Moreover, the Miller footnote relied on by Poms simply does not support such a broad exception to its time-of-death rule. That footnote cited McBride v. PLM International, Inc., which deviated from the time-of-filing rule for determining the standing of living plaintiffs because " [p]olicy considerations stemming from ERISA mandate that participant status and standing under its whistleblower provision be adjudged at the time of the alleged ERISA violation." 179 F.3d 737 (9th Cir. 1999) (emphasis added). In that case, an employer fired an employee, McBride, who had opposed termination of an employee stock ownership plan. Id. at 740-41. McBride sued under ERISA's whistleblower provision, 29 U.S.C. § 1140, claiming that he was fired for airing concerns to the Department of Labor. Id. at 741. The district court granted summary judgment for the employer, holding that McBride was not a " participant" in an ERISA plan when he filed the lawsuit and therefore lacked standing to bring the claim. Id.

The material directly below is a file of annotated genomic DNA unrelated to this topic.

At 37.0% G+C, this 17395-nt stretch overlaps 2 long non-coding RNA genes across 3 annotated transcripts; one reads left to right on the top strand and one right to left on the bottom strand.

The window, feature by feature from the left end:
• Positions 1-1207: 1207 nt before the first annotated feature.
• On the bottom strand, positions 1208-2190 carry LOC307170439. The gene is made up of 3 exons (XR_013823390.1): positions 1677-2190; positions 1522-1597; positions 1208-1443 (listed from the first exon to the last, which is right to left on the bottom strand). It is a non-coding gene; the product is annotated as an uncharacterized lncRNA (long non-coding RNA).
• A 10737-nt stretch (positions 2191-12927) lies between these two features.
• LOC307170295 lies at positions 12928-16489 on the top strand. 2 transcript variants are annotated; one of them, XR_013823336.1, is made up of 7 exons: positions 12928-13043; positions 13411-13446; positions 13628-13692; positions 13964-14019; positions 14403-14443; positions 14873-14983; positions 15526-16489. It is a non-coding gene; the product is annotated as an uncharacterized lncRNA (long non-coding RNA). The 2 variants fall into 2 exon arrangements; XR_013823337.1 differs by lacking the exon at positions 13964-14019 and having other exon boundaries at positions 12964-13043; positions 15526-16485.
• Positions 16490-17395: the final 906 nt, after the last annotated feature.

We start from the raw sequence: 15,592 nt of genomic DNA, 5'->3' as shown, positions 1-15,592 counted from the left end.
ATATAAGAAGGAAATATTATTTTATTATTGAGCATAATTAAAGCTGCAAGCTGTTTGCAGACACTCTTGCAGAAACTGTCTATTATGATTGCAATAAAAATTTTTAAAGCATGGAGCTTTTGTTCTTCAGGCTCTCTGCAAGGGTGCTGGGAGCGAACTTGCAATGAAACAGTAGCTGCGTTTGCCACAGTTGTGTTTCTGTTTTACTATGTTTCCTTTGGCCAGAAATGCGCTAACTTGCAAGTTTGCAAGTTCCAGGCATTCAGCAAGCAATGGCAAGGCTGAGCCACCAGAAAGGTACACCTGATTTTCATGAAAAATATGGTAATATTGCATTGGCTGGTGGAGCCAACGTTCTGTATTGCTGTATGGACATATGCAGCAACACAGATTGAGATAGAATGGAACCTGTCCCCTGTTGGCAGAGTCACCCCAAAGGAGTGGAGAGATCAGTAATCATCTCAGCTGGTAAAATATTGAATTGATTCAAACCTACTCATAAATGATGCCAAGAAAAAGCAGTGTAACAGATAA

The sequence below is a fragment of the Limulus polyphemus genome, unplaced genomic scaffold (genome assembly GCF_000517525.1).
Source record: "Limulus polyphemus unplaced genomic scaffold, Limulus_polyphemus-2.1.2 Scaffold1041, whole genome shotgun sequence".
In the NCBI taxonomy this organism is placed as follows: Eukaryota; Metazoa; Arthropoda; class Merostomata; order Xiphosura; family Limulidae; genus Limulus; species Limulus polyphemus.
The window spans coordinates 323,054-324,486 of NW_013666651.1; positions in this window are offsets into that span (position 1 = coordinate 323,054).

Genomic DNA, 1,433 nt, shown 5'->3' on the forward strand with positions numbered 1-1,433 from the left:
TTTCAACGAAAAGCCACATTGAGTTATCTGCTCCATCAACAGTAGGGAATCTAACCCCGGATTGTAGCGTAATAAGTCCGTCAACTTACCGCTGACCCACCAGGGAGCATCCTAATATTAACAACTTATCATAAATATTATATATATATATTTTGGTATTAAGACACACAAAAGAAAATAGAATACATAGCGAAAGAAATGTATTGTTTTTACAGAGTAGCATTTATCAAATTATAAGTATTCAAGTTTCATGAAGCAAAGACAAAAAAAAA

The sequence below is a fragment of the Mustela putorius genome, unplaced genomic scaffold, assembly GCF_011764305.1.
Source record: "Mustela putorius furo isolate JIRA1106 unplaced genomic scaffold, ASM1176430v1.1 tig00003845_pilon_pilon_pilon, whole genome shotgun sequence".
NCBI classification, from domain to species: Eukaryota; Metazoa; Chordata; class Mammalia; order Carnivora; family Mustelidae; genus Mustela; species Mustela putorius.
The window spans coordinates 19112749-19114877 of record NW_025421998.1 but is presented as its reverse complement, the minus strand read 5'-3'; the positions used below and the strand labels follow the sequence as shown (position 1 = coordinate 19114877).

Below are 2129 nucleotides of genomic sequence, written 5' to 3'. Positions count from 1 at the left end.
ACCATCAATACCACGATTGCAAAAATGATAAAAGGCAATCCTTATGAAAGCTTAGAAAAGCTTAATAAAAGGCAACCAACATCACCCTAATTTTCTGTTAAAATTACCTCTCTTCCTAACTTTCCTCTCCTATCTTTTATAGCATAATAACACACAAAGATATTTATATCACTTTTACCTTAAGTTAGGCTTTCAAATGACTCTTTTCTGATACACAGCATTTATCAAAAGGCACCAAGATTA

On appeal, the employer argued that McBride lacked standing because, at the time of filing, he was a former employee who had " received full distribution of [his] vested benefits" and had " no reasonable expectation of returning to covered employment, as the Plans themselves no longer exist[ed]." Id. at 742. The Ninth Circuit, however, created an exception to the general time-of-filing rule because of the " unusual context" of an ERISA whistleblower lawsuit. Id. at 742-43. The court noted that § 1140 " forbids employers . . . from interfering with certain protected rights" and that " [d]epriving a plaintiff of standing to sue under ERISA for his employer's clear violation of section 1140 would, in effect, make standing contingent upon the occurrence of subsequent events entirely within the control of the employer." Id. at 743. The court reasoned that " [r]equiring that claimants like McBride be plan participants at the time of suit would create a race to the courthouse" because " [s]tanding would depend upon which event occurred first: the plan's termination, or the claimant's filing of a lawsuit." Id. Therefore, the court held that " [w]hen an individual alleges . . . that he was discharged in violation of ERISA's whistleblower provisions, his employer cannot be allowed to evade section 1140 accountability simply by terminating the plan and distributing the benefits." Id. The McBride court made clear that its holding was driven by the policy concerns specific to the ERISA whistleblower provision. See id. at 743-44 (" To require that the claimant be a participant at the time of filing suit would undermine the very purpose of ERISA's whistleblower provision: to provide a federal remedy for discrimination against plan participants for exercising their protected rights under ERISA."). The instant case has nothing to do with ERISA's whistleblower provision, and does not implicate the policy concerns that led the Ninth Circuit to measure standing from the time of the alleged misconduct. For example, there could have been no race to the courthouse starting at the time of the alleged failure to notify Guardian of John's leave of absence, because plaintiffs did not learn of this failure and its consequences until after John's death.